Instead of spending forty hours each week being “heads down,” try taking 5 percent of your time (two hours each week) to be “heads up.” Schedule time to explore the possibilities instead of cranking through assignments. This will have an immediate and incredibly powerful impact on your company, and on you as an individual.
The best is the enemy of the good. The best is also the enemy of the better. Striving for perfection complicates and delays getting things done. Worse, the myth of perfection can shut off the process of improvement and the possibility of collaboration. But perfection is delusion. Nothing and no one is perfect. The modern cure to Voltaire’s paradox—and a gift of the digital age—is the beta: the unfinished and imperfect product or process that is opened up so customers can offer advice and improvements. Beta is Google’s way of never having to say they’re sorry. Here’s the wonderful irony of beta-think: It says that we can make what we do ever better because we are never done, never satisfied, always seeking ways to improve by working in public.
LOVE & BE KIND
The philosopher Martin Buber frames it like this: our existence breaks down into just two types of relationships. The first is an I/It relationship, in which you stop seeing people for who they are and you objectify them, losing sight of their humanity. The second type of relationship is an I/Thou relationship, in which you see people for who they truly are, without labels and without boundaries.
THE STRENGTH OF VULNERABILITY
In our culture, vulnerability has become synonymous with weakness. We associate vulnerability with emotions like fear, uncertainty, and scarcity. The invulnerability shield takes on many shapes and forms. Some of us protect ourselves with perfecting, pretending, and pleasing. Invulnerability can also take the form of low-grade disconnection. We protect ourselves by never quite being “all in.” Cruelty is both a type of invulnerability shield and the outcome of a culture that is collectively losing its tolerance for vulnerability. Vulnerability is not weakness; it is our strongest connection to humanity and to each other. Choosing vulnerability means leaning into the full spectrum of emotions—the dark as well as the light—and examining how our feelings affect the way we think and behave. Vulnerability is equal parts courage, mindfulness, and understanding—it’s being “all in.”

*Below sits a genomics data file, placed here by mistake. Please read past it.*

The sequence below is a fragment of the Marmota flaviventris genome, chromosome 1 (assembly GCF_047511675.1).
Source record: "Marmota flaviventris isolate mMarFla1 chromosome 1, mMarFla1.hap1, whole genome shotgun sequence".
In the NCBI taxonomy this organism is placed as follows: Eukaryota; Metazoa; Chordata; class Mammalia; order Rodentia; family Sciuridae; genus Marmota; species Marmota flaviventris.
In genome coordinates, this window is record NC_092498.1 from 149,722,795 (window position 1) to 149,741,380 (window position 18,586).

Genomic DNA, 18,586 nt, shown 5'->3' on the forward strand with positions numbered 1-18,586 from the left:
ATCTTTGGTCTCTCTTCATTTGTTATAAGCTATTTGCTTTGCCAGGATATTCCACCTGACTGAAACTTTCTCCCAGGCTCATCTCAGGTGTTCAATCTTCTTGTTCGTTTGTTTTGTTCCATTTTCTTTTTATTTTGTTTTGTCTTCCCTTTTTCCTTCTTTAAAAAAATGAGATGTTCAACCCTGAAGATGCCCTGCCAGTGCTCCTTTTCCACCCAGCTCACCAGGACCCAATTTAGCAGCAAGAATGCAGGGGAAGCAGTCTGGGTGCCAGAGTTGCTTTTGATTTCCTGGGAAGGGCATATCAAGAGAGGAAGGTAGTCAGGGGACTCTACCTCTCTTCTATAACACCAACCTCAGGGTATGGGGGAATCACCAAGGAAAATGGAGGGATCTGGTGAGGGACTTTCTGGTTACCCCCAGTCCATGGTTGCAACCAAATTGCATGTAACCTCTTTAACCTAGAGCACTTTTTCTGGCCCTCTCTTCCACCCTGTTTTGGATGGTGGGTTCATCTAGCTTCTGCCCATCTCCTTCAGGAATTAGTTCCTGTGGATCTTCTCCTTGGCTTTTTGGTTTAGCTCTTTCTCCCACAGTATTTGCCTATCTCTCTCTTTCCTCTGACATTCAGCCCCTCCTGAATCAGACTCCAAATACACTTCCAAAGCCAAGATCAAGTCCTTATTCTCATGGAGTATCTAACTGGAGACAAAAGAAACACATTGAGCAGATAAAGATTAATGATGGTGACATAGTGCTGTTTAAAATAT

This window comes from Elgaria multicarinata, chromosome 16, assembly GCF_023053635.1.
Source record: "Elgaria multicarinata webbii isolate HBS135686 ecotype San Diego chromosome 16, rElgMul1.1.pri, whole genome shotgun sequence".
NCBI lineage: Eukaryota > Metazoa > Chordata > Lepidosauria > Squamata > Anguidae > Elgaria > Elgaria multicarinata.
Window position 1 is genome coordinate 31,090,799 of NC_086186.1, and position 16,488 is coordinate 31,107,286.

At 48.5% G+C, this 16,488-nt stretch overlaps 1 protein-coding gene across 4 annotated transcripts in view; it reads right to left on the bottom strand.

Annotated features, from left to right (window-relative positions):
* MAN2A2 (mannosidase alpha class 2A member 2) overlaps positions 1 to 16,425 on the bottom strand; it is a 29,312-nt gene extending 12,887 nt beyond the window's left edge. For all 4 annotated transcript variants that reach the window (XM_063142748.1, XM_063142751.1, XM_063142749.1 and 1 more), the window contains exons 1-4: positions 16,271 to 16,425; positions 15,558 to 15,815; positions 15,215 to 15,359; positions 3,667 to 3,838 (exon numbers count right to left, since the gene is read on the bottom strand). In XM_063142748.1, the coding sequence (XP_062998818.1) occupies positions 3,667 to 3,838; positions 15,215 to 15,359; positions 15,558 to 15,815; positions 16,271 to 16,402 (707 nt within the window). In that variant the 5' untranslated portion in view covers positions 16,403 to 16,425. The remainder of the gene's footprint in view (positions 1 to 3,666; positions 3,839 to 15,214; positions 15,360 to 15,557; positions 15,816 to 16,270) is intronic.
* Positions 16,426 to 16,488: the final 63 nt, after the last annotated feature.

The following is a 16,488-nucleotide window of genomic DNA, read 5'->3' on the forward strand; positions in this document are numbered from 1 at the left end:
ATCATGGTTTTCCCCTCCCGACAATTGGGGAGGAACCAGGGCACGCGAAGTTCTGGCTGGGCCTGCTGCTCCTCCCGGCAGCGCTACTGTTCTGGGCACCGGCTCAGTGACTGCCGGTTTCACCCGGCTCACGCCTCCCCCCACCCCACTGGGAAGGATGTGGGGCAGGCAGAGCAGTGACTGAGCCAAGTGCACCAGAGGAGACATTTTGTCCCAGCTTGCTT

THE BEST MARKETING STRATEGY EVER
You need to care about your customers. Here’s the catch: caring about the customer is a mindset, not a tactic. And it’s got to come from the top. Caring about the customer, caring about the story of your brand, and (of course) having a strong product are becoming more important than having the lowest price.
WORK IS A FOUR-LETTER WORD
“A job is what you do for a paycheck. Work is what you do for a life.” 1. Control the controllable 2. Make it a game 3. Think contribution 4. Practice intelligent optimism
JUST MAKE IT UP
So when people ask me what my secret is in sales, my not-so-impressive response is, “There is no secret. I’m myself, I believe in what I do, and I make up the rest as I go along.”
HERE’S TO THE HATERS
Most companies want to be loved. Yet in reality, pathetically few companies are loved. The Lovers Crazy-excited fans may be a small slice of your overall base, but they’re the single most powerful force in your marketing mix. The Haters Haters add negative energy to your brand. Dealing with rabble-rousers and critics is the price of entry for being extraordinary. You can deal with them directly, or even coax them to change, but do not let them stop you. The Middlers So in addition to being unreliable, Middlers are also expensive. Employees in the middle don’t care about doing much other than killing time at the office. In a competitive environment, the middle position is death. Not caring is not buying. Stop focusing on the Middlers. Stop letting the Haters slow you down. Start rewarding, and keeping, the Lovers.